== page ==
I can’t imagine any parent going through the emotional strain we have gone through in the last two weeks. I am emotionally and physically drained. Every day I wake up not knowing if I’ll have the energy to make it through another round of tests, biopsy’s, EKG’s not even to mention the mountains and mountains of paperwork. In the end this will all be worth it.

Doctor Ramsay, the cardiologist working with Amy has called me into his office. Tom was unable to make the meeting, something about a business meeting he couldn’t get out of. I was too tired to fight with him.

“Mrs Bains, I have some good news”

I smiled, something I haven’t done in what felt like ages.

“We found a donor for Amy”.

Doctor Ramsay was right. This was indeed good news. I was overwhelmed and started crying. It felt good to cry. It felt good to let all those bottled-up emotions run free.

“Walk with me, we can go see him” doctor Ramsay said and motioned for me to follow him.

He opened the door to a single room. There were machines everywhere. Monitor’s, tubes and Iv stands. And then I saw him. My eyes filled up with tears. I went over to him. I couldn’t stop myself. I didn’t see anyone else in the room. I took his hand in mine. It was cold. He didn’t move. I cried. Before me was a beautiful young man, not a day older than sixteen. He looked peaceful. I blinked and looked up, staring into the faces of his parents.

His mother came to me and hugged me and held me. We both cried. Her son was being a donor for my daughter? How could this be?

As if reading my mind, she let me go.

“This is Michael. He is our teenage boy and shot himself in our barn. He was a victim of cyber bullying. We only found out after… There is nothing more the doctors can do for him.  We have lost our baby boy and he wants to help your daughter”.

A confused look crept across my face. Did he know Amy? How?

“Michael left a final note asking that we donate his organs” his father said in a raspy voice.

I spent the remainder of the afternoon with Michael and his parents. I felt relieved and extremely overwhelmed all at the same time. How cruel is this life that one had to die for another to live? I felt guilty. I learned a lot about Michael that day. I learned that he loved horses, just as much as Amy does. He had a fear of heights and he volunteered at the old age home just a few blocks away. I learned that he had a passion for music, and taught himself how to play the piano. I learned that he was a good boy with straight A’s and that his biggest dream was to be on Broadway.

This was a spectacular young man who accomplished so much in his short life. I wanted to pay tribute to him and so I promised him and his parents that I would tell Amy all about Michael and we would stay in touch with them and let them know how Amy is doing with Michael’s heart.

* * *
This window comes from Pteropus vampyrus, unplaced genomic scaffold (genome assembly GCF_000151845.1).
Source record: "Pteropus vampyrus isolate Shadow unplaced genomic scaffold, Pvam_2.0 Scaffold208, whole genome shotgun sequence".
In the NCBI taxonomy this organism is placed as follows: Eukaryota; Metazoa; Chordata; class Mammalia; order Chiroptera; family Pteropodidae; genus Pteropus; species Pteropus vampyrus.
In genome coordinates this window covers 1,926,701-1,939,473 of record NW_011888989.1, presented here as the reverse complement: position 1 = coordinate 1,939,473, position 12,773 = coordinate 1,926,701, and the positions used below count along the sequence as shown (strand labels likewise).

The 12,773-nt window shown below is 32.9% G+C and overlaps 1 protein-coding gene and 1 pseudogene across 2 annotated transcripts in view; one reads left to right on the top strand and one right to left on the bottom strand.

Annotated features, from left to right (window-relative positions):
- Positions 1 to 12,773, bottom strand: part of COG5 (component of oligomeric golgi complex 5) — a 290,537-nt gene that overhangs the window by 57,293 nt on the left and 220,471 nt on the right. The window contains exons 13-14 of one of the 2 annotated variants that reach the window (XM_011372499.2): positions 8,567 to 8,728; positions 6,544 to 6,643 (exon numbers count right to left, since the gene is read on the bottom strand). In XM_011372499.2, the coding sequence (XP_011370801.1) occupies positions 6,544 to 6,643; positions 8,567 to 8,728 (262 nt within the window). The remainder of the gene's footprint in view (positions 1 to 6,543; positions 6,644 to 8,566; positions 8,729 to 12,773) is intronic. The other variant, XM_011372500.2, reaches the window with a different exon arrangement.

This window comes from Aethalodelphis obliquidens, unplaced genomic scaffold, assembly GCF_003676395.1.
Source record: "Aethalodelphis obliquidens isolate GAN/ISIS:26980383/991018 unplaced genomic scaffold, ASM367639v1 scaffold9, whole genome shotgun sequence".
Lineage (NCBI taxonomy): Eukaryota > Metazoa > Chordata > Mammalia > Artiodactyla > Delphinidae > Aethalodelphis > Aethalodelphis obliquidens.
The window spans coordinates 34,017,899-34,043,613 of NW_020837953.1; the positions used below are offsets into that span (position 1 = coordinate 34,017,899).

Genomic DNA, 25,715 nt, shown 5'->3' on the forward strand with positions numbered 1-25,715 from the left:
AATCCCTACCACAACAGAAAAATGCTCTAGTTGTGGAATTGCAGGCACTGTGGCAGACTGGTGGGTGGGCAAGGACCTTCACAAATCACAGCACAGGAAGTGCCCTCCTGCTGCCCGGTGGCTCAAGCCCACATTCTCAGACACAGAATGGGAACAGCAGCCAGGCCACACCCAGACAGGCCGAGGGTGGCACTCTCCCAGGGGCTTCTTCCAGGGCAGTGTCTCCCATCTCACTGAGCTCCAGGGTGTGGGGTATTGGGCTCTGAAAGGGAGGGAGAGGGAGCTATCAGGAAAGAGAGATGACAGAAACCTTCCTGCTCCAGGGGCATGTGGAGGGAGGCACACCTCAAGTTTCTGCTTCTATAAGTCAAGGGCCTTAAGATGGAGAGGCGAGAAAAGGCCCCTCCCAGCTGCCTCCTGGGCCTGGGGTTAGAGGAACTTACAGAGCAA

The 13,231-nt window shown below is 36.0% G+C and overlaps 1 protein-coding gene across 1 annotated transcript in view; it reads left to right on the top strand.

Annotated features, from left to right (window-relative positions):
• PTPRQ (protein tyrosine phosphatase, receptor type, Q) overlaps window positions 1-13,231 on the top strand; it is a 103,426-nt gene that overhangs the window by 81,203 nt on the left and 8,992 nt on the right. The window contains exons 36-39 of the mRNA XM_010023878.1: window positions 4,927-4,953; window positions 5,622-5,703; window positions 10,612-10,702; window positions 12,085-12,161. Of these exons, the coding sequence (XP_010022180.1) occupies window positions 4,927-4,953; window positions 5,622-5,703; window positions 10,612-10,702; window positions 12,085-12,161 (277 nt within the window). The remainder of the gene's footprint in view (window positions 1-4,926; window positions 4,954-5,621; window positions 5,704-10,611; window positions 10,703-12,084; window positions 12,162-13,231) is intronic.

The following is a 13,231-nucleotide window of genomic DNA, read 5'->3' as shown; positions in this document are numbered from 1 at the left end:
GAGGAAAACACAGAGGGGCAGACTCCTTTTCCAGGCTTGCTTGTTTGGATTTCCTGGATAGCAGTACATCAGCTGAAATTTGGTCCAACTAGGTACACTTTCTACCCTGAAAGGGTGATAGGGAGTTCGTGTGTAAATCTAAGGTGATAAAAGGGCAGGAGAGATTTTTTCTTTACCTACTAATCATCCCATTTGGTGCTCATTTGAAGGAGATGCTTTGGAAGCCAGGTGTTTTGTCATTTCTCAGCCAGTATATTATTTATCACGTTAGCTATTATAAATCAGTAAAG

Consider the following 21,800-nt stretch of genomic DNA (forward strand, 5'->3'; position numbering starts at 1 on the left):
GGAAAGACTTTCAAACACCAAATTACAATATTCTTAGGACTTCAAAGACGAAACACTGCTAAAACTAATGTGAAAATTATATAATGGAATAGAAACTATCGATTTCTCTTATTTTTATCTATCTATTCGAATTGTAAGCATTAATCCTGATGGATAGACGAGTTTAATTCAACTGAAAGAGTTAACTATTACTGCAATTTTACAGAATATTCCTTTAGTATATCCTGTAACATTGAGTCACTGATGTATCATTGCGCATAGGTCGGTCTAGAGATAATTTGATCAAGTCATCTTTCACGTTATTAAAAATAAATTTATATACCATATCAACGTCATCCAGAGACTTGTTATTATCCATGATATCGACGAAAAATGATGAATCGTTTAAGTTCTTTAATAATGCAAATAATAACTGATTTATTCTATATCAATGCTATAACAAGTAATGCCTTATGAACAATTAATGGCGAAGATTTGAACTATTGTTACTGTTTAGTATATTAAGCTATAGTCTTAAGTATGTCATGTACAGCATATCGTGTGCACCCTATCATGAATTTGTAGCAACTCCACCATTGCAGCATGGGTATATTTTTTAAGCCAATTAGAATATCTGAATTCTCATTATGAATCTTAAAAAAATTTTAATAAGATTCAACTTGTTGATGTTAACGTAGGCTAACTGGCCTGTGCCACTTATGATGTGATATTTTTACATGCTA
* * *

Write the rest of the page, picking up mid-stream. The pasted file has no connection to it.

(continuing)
It was well after 9pm when I got home. I felt guilty for being at the hospital all day and not spending time with Tom or the other children. I could see the light of his study still on and slowly pushed open the door, to tell him about the exciting news.

My heart stopped beating. I didn’t know how to react or what to do.

“Doctor Macy?” I shouted, shock and anger in my voice.

“Cathy, I can explain” I heard Tom say as I rushed out of the study and got into my car.

Tom was cheating on me with our pediatrician? Is that why he was always working late? Is that why they both showed up at the hospital at the same time? None of this made sense. How could he do this to us? How could he do this to Amy?


“Without the organ donor, there is no story, no hope, no transplant. But when there is an organ donor, life springs from death, sorrow turns to hope and a terrible loss becomes a gift” – UNOS

I wanted to be strong for Amy, for Michael and for his parents. We all said our final goodbyes to Michael and then headed out for his parents to say a special last goodbye. They walked with me to the theater where we said “See you soon” to Amy. She was the bravest ten-year-old I knew and was about to have a heart surgery. I waved to her, my brave little soul until the doors closed behind them.

It has been ten years since my baby girl had a heart transplant. She still loves horses, she volunteers at the old age home just a few blocks from where we live, she loves music and is taking piano classes. She signed up for acting classes and visits Michael’s grave at least once a week.

Tom is not a part of my life anymore. Amy visits him every second weekend. My heart is still healing. It will take a while but I am optimistic. Amy made a promise to Michael that she will take his heart to Broadway. Her first audition is in a few weeks and she has been practicing and rehearsing like there’s no tomorrow. I am so proud of my brave little soul.

Know that I am grateful

for the life you gave to me.

May my life give you light

wherever you may be.

And may my life bring comfort

from the pain that hurts you so:

we are strangers now a family,

wherever we may go.

And may the life that lives in me

shine the light so all can see

that life goes on ironically

when we choose to donate life,

so hope will live eternally.


Copyright Daniel Mark Extrom 2009-2012. All rights reserved.

Donate Life!